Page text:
May 2004
Volume 45, Issue 13
ARVO Annual Meeting Abstract  |   May 2004
A computational model of the motion aftereffect
Author Affiliations & Notes
  • L.R. Kozak
    IBILI Center of Ophthalmology, Coimbra University, Coimbra, Portugal
    Institute for Psychology, Hungarian Academy of Sciences, Budapest, Hungary
  • M. Castelo–Branco
    IBILI Center of Ophthalmology, Coimbra University, Coimbra, Portugal
  • G. Karmos
    Institute for Psychology, Hungarian Academy of Sciences, Budapest, Hungary
  • J.C. A. Read
    National Eye Institute, NIH, Bethesda, MD
  • Footnotes
    Commercial Relationships  L.R. Kozak, None; M. Castelo–Branco, None; G. Karmos, None; J.C.A. Read, None.
  • Footnotes
    Support  FCT SFRH/BD/13344/2003
Investigative Ophthalmology & Visual Science May 2004, Vol.45, 4366. doi:
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      L.R. Kozak, M. Castelo–Branco, G. Karmos, J.C. A. Read; A computational model of the motion aftereffect . Invest. Ophthalmol. Vis. Sci. 2004;45(13):4366.

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      © ARVO (1962-2015); The Authors (2016-present)

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Abstract: : Introduction:Detailed information is available on the anatomy and circuitry of cortical visual areas underlying motion perception. Little is known however on how activity patterns are related to illusory motion perception. The motion aftereffect (MAE) is an important tool for investigating mechanisms involved in neuronal adaptation. However, most current models of the MAE include only a subset of the known physiology, and do not reproduce the phenomena observed with different stimuli, such as gratings, plaids or random–dot patterns. Purpose:We aimed to develop a biologically plausible model of the motion aftereffect, which is compatible with previous psychophysics, electrophysiology and imaging results. The model is aimed at describing both spatial and temporal activation patterns of the involved cortical areas. Methods:The model is developed as a set of differential equations representing cell activations and adaptation in visual areas V1 and MT (Grunewald 1995 NIPS 837–843). Our proposed model uses known biological parameters such as temporal and spatial frequency tuning (Simoncelli & Heeger Nat Neurosci 4:461–462) of visual motion selective neurons. The known connectivity between neurons in V1 and MT was also taken into account in our scheme. Model development and testing was done using Matlab®. Results obtained with the model were compared with biological data from our laboratory and the literature. Test stimuli included moving gratings, plaids and random dot patterns. Results:The model is able to simulate in a realistic manner both real and illusory motion related activation in the modeled brain areas (according to criteria of directionality and timing). The model was also able to generate activation patterns suggestive of the existence of component and pattern motion representations within MT. The results also support a possible neural implementation of the intersection of constraints rule (Adelson, Movshon Nature 300(5892):523–5.) Conclusions:Perception of real and illusory motion can be modeled simulating V1 and MT visual areas using cell properties and connectivity patterns based on biological data. Future work will attempt to simulate dynamical changes of speed perception of illusory motion.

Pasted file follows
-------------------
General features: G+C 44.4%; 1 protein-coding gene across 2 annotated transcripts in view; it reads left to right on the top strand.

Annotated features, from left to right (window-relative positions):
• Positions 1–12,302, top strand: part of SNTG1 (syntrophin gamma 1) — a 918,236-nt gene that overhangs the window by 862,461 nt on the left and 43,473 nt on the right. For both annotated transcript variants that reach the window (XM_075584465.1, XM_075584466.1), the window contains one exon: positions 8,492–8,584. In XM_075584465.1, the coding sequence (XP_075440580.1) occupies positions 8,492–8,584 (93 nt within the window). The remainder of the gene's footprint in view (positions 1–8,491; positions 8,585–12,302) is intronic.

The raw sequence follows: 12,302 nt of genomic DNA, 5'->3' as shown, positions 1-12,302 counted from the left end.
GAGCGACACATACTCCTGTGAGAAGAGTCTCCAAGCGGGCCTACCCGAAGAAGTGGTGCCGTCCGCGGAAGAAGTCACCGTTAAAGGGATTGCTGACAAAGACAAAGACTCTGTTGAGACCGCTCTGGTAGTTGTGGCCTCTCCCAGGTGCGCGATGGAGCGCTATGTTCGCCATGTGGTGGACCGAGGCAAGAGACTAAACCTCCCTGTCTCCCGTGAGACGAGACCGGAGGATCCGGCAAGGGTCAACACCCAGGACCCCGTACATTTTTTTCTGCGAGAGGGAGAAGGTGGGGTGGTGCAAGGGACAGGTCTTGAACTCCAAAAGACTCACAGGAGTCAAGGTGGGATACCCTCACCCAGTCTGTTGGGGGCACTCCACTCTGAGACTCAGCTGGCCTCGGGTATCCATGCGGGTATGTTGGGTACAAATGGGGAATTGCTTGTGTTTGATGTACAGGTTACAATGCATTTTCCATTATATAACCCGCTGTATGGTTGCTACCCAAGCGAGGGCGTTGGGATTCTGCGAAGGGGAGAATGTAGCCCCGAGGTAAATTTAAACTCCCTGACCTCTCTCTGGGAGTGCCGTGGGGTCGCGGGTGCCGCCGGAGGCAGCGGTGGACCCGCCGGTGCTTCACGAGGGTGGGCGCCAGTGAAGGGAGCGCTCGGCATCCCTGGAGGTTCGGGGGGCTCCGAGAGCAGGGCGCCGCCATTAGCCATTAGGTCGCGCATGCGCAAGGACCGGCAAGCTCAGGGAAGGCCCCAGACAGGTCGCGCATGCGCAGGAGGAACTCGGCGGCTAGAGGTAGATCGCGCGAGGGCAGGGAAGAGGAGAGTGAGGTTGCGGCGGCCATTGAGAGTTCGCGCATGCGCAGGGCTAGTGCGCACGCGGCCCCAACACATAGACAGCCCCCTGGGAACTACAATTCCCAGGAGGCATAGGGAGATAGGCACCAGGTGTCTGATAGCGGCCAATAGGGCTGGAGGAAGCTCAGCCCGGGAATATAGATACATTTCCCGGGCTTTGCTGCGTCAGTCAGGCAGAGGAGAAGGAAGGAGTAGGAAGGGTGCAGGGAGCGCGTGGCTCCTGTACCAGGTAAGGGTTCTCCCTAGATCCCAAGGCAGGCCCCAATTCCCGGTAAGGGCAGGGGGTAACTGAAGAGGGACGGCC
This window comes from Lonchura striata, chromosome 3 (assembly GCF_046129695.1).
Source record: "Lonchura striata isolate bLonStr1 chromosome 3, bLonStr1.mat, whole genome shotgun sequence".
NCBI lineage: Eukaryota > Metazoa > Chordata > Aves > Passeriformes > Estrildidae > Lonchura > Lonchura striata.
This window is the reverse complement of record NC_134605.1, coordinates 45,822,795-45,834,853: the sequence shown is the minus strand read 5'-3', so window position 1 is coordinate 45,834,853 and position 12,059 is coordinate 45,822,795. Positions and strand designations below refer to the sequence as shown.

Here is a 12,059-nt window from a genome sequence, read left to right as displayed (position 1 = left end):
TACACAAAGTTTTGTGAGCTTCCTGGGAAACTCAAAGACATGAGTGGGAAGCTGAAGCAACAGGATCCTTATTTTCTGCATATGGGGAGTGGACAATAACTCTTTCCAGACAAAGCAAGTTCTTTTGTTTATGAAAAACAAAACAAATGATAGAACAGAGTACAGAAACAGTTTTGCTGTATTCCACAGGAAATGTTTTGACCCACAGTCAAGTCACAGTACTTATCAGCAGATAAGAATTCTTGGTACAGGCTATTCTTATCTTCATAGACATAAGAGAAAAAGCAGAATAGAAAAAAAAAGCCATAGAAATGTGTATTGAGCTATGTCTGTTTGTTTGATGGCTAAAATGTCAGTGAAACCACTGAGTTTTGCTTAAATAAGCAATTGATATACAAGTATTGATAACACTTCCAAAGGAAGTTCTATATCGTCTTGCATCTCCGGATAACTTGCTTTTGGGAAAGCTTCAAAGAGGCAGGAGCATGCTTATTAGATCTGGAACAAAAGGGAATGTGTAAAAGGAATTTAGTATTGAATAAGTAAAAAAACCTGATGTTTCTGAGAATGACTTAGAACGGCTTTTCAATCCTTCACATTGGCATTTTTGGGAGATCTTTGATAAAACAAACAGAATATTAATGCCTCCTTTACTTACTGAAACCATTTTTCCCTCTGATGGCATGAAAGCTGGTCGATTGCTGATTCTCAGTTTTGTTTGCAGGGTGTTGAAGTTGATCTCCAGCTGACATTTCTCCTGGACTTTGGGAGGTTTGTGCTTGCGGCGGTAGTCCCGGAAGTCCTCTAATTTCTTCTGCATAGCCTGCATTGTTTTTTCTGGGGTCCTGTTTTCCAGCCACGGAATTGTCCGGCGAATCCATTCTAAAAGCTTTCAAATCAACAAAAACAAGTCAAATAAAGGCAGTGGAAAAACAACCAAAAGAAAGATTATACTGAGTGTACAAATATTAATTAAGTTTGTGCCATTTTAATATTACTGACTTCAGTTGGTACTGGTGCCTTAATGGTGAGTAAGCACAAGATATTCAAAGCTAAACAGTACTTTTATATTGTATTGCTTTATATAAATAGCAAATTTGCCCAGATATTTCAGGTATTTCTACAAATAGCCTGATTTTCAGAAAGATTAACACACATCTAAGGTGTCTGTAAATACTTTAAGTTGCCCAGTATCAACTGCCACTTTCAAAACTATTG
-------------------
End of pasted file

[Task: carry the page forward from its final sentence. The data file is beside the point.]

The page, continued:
Keywords: computational modeling • adaptation: motion • visual cortex 

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